Re: This raises the obvious question
stricter controls and emission limits
Stricter control on EGR diesel (as in 2.0 VW engines) means up to 20% higher consumption. In that case, it is because lower NO2 is achieved by reducing the engine efficiency. The mandatory emission fix as a side effect across the USA provided the petrol companies with several percent increase in revenue from diesel sales. So that alone would justify paying the necessary lobby money to get the hatchet job underway.
In general, the more processing you put on the exhaust, the lower the mileage per gallon.
The USA Oil lobby has fought very long and hard against diesel and is continuing to do so. Instead of a 2l diesel engine in USA they have to fit a 3.2l petrol - f.e. Nissan big models (just to be able to drive the car with all the stuff sitting on the exhaust). Instead of a 2.5 (D-Max, Toyota Hi-Lux) you often see 4-6l Petrols (Colorado, Tundra, etc). This is visible even for Petrol-only models. Where 1.0l or 1.3l Petrol such as the Yaris, Micra, etc is sufficient in Europe, the extra emission control results in a 1.5-2.0l being installed.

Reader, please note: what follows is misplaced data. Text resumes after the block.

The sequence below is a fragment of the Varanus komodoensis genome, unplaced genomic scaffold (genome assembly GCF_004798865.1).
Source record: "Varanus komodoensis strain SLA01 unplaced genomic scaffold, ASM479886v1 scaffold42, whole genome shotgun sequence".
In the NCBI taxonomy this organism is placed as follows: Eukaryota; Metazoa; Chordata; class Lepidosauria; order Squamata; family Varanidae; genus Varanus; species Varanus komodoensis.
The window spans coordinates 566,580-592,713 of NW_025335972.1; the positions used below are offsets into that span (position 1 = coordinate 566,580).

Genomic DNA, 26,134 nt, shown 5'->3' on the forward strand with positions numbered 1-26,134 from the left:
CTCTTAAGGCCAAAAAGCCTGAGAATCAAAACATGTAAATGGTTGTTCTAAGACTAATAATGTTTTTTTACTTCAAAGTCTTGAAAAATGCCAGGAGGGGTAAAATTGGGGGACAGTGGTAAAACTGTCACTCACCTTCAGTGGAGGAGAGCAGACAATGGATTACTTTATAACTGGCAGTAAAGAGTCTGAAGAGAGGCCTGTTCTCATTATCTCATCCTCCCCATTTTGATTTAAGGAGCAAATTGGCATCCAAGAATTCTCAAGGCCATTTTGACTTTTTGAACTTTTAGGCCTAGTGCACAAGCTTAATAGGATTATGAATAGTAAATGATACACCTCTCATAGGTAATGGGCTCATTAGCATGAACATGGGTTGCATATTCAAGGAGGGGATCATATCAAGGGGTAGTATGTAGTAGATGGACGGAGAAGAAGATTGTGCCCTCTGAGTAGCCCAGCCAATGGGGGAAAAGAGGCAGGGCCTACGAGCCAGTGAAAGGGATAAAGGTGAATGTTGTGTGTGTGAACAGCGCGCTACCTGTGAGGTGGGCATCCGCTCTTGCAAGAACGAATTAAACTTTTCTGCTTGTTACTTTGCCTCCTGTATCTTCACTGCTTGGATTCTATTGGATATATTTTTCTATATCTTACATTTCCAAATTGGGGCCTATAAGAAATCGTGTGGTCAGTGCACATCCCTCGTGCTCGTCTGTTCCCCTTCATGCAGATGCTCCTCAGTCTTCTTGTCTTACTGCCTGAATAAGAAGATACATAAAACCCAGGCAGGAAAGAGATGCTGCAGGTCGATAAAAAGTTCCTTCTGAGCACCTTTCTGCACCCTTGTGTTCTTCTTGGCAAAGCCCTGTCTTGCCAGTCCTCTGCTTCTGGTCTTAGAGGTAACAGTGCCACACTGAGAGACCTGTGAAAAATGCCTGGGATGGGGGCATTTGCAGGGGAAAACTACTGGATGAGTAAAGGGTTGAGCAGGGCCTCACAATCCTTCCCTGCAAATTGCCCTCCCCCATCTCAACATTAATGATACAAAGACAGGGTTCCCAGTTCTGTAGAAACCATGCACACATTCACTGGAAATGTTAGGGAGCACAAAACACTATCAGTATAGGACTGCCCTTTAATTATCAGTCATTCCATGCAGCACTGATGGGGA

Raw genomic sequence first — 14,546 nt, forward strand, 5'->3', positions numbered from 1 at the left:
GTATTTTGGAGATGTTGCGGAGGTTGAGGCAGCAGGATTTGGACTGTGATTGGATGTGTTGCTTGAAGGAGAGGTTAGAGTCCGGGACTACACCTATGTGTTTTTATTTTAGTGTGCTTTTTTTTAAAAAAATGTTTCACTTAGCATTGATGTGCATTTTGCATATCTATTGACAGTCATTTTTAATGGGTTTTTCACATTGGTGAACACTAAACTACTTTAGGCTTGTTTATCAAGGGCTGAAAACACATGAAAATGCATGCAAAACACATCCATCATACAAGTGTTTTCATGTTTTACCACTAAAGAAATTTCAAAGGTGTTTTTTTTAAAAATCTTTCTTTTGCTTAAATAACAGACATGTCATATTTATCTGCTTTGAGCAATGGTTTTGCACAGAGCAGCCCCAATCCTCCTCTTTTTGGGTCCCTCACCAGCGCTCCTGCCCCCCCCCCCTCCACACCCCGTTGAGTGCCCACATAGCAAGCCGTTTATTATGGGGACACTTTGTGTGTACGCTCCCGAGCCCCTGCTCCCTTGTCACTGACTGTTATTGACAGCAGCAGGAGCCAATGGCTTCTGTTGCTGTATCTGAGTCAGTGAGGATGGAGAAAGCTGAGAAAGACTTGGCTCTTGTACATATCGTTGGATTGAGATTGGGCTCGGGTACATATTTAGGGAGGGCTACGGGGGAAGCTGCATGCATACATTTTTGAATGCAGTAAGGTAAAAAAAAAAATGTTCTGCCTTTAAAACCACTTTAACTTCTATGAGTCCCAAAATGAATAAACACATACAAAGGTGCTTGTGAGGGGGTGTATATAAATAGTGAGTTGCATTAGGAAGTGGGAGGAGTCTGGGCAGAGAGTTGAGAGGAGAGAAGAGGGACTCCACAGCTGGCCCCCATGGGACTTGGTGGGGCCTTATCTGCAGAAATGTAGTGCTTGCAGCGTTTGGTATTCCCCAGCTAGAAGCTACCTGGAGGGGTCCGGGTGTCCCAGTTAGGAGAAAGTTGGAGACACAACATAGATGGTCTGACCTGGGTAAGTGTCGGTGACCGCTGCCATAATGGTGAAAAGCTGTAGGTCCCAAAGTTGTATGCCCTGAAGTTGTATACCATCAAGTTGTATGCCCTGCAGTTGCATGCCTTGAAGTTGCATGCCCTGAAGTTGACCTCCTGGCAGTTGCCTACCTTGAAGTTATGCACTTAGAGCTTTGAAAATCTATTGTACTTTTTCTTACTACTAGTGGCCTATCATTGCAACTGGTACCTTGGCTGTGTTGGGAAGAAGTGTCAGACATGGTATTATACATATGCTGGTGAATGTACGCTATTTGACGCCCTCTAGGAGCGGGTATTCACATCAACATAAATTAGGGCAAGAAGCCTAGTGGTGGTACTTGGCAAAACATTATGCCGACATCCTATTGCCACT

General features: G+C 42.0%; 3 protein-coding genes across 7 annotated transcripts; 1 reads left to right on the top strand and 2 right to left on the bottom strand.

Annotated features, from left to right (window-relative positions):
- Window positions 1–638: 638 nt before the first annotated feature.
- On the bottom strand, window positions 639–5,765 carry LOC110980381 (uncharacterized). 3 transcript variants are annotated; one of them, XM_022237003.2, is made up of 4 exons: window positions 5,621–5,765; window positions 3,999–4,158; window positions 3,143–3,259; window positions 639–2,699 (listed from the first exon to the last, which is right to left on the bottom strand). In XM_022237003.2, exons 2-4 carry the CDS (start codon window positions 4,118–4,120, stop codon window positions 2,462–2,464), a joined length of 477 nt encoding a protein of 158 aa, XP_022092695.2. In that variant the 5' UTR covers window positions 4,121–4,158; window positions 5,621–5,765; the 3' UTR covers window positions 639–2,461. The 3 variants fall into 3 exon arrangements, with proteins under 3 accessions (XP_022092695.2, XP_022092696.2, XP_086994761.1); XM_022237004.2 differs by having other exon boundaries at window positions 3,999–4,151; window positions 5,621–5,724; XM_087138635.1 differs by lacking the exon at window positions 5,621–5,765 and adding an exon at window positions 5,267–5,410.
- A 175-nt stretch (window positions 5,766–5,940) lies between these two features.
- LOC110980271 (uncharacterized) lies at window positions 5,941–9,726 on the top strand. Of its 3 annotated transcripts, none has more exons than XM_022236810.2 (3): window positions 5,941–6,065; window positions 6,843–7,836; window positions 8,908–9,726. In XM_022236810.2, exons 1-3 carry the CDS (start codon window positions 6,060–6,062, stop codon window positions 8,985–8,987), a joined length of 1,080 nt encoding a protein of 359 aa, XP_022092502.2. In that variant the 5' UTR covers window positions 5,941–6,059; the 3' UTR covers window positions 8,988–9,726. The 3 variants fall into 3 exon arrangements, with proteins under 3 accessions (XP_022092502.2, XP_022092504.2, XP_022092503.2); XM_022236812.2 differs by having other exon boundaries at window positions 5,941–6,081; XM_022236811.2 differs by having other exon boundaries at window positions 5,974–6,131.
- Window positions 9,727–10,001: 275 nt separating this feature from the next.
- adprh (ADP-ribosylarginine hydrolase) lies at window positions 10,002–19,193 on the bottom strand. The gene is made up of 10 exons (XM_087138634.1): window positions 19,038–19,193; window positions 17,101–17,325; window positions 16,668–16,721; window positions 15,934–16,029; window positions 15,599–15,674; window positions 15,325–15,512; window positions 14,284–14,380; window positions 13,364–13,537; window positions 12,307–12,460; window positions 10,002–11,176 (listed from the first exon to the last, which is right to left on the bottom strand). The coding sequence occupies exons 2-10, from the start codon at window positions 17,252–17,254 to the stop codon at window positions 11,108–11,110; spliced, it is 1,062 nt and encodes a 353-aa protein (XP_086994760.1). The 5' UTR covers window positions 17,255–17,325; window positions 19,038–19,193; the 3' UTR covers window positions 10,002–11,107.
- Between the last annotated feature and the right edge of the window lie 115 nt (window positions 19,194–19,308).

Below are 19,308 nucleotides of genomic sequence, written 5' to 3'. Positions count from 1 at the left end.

That will consume petrol in vast quantities regardless of all the tech used to improve fuel economy. This is also why if you trace the money to the clean air acts (especially in their anti-diesel regs) in USA you always end up running into someone related to Big Oil.